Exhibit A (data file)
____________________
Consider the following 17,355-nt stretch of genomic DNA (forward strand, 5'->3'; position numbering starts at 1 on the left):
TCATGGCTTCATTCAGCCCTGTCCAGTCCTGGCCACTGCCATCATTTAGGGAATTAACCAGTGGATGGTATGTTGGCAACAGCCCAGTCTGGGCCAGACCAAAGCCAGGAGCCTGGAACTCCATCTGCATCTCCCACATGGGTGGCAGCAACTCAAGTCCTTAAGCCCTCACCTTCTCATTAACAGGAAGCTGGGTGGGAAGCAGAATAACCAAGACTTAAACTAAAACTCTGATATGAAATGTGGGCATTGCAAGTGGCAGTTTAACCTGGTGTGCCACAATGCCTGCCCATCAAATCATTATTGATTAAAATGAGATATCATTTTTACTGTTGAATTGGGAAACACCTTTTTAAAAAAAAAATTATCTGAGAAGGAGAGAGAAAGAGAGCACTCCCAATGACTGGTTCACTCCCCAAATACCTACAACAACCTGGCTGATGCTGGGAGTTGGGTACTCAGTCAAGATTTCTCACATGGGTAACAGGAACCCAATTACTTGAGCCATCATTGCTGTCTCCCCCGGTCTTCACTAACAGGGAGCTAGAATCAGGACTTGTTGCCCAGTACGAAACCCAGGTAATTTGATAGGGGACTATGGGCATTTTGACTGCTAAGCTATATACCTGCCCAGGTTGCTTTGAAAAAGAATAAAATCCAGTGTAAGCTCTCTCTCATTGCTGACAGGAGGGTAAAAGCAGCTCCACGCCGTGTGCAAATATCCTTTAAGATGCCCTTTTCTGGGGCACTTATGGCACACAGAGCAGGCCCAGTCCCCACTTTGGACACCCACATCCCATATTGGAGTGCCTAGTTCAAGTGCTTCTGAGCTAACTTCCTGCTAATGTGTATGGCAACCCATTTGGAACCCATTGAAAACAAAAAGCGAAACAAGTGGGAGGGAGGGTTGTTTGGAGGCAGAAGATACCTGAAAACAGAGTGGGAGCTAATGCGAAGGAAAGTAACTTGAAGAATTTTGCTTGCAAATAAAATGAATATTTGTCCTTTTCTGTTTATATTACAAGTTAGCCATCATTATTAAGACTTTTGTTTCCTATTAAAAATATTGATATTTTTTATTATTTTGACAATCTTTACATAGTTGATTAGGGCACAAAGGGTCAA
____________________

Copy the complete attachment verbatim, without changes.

Consider the following 17,355-nt stretch of genomic DNA (forward strand, 5'->3'; position numbering starts at 1 on the left):
TCATGGCTTCATTCAGCCCTGTCCAGTCCTGGCCACTGCCATCATTTAGGGAATTAACCAGTGGATGGTATGTTGGCAACAGCCCAGTCTGGGCCAGACCAAAGCCAGGAGCCTGGAACTCCATCTGCATCTCCCACATGGGTGGCAGCAACTCAAGTCCTTAAGCCCTCACCTTCTCATTAACAGGAAGCTGGGTGGGAAGCAGAATAACCAAGACTTAAACTAAAACTCTGATATGAAATGTGGGCATTGCAAGTGGCAGTTTAACCTGGTGTGCCACAATGCCTGCCCATCAAATCATTATTGATTAAAATGAGATATCATTTTTACTGTTGAATTGGGAAACACCTTTTTAAAAAAAAAATTATCTGAGAAGGAGAGAGAAAGAGAGCACTCCCAATGACTGGTTCACTCCCCAAATACCTACAACAACCTGGCTGATGCTGGGAGTTGGGTACTCAGTCAAGATTTCTCACATGGGTAACAGGAACCCAATTACTTGAGCCATCATTGCTGTCTCCCCCGGTCTTCACTAACAGGGAGCTAGAATCAGGACTTGTTGCCCAGTACGAAACCCAGGTAATTTGATAGGGGACTATGGGCATTTTGACTGCTAAGCTATATACCTGCCCAGGTTGCTTTGAAAAAGAATAAAATCCAGTGTAAGCTCTCTCTCATTGCTGACAGGAGGGTAAAAGCAGCTCCACGCCGTGTGCAAATATCCTTTAAGATGCCCTTTTCTGGGGCACTTATGGCACACAGAGCAGGCCCAGTCCCCACTTTGGACACCCACATCCCATATTGGAGTGCCTAGTTCAAGTGCTTCTGAGCTAACTTCCTGCTAATGTGTATGGCAACCCATTTGGAACCCATTGAAAACAAAAAGCGAAACAAGTGGGAGGGAGGGTTGTTTGGAGGCAGAAGATACCTGAAAACAGAGTGGGAGCTAATGCGAAGGAAAGTAACTTGAAGAATTTTGCTTGCAAATAAAATGAATATTTGTCCTTTTCTGTTTATATTACAAGTTAGCCATCATTATTAAGACTTTTGTTTCCTATTAAAAATATTGATATTTTTTATTATTTTGACAATCTTTACATAGTTGATTAGGGCACAAAGGGTCAA